The long-term plan for the ecological future of Fingle Woods began a few years ago. Teams of woodland ecologists and volunteers walked the woods, studying each and every patch of planted conifer along with the remnants of ancient woodland. As they searched the ground, the wild flowers and herbs were recorded, providing a benchmark of how many ancient woodland indicator plants were surviving in the woods. It provided a picture of where the restoration work should begin, prioritising those places most in need.
Three years down the line this restoration work is beginning to show results as the conifers are thinned and the wild woodland plants are slowly reclaiming their place on the hillside. It’s a gradual transition from a dark and shady place to a bright and vibrant woodland habitat.
Planning ahead for the next stage of conifer thinning during the coming winter, excavators have been at work, improving the access for forestry machines that will come into the woods and remove selected lines of conifers. Matt, the machinery driver, explained his task saying “I’m taking out some of the conifer stumps from one side of the track which I can use to build up the other side. It’s making the running surface a bit wider so the machines can operate here in the autumn”.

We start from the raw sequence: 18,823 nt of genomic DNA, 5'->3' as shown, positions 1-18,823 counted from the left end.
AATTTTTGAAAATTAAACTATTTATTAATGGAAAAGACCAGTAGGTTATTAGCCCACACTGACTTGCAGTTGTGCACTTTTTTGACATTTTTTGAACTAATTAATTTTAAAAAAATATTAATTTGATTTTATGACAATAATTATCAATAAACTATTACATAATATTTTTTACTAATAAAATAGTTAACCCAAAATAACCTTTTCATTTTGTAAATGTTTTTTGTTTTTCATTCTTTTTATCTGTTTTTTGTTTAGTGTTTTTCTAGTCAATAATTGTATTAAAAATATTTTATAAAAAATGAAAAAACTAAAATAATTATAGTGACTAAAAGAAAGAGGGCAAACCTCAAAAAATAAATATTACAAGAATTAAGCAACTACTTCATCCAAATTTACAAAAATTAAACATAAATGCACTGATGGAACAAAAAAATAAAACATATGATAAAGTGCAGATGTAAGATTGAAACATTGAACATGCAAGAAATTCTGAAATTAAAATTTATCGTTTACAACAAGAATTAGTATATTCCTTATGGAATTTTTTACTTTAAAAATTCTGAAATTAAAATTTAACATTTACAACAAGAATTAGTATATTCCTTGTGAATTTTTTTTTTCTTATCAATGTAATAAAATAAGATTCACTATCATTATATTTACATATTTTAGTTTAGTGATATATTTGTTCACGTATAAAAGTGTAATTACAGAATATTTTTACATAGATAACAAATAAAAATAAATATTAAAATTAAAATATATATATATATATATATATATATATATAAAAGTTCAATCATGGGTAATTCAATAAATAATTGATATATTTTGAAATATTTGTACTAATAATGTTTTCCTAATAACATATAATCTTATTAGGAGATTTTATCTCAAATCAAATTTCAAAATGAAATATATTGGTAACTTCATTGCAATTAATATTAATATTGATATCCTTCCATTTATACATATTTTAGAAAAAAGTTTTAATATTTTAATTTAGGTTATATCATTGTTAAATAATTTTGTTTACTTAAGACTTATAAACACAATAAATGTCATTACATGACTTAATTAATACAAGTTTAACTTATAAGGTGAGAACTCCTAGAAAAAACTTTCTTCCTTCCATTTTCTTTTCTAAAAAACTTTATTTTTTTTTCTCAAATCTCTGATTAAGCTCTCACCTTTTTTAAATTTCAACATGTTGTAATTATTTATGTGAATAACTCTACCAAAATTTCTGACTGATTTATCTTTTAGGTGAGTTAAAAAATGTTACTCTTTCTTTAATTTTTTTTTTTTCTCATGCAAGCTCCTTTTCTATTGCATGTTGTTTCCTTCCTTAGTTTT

Used as a harvesting track, it’s a necessary part of the process of felling and extracting the timber but it will also be one of the first places in this part of the wood where new plant life will re-establish itself in the increasing levels of sunlight. At ground level in the shady conifers, only a few small ancient woodland indicator species struggle to survive. The soil structure is poor and the heritage features, the charcoal makers’ platforms, are eroding away. The restoration work will reverse this decline and bring the woods back to life.
Only a few steps away from the dense, shading conifers is an area where the conifers have been worked. Earlier thinning operations have saved the diverse ground flora and the wealth of life is clear. Ferns, bilberry, wood sorrel, wood sage, honeysuckle, St John’s wort, and bluebells all survive here, indicating the presence of ancient woodland soil. They may be a little sporadic but they show what a bit of extra sunlight between the spaced-out conifers can do. It’s a view into a more diverse woodland ecosystem, a much brighter future.
by Matt Parkins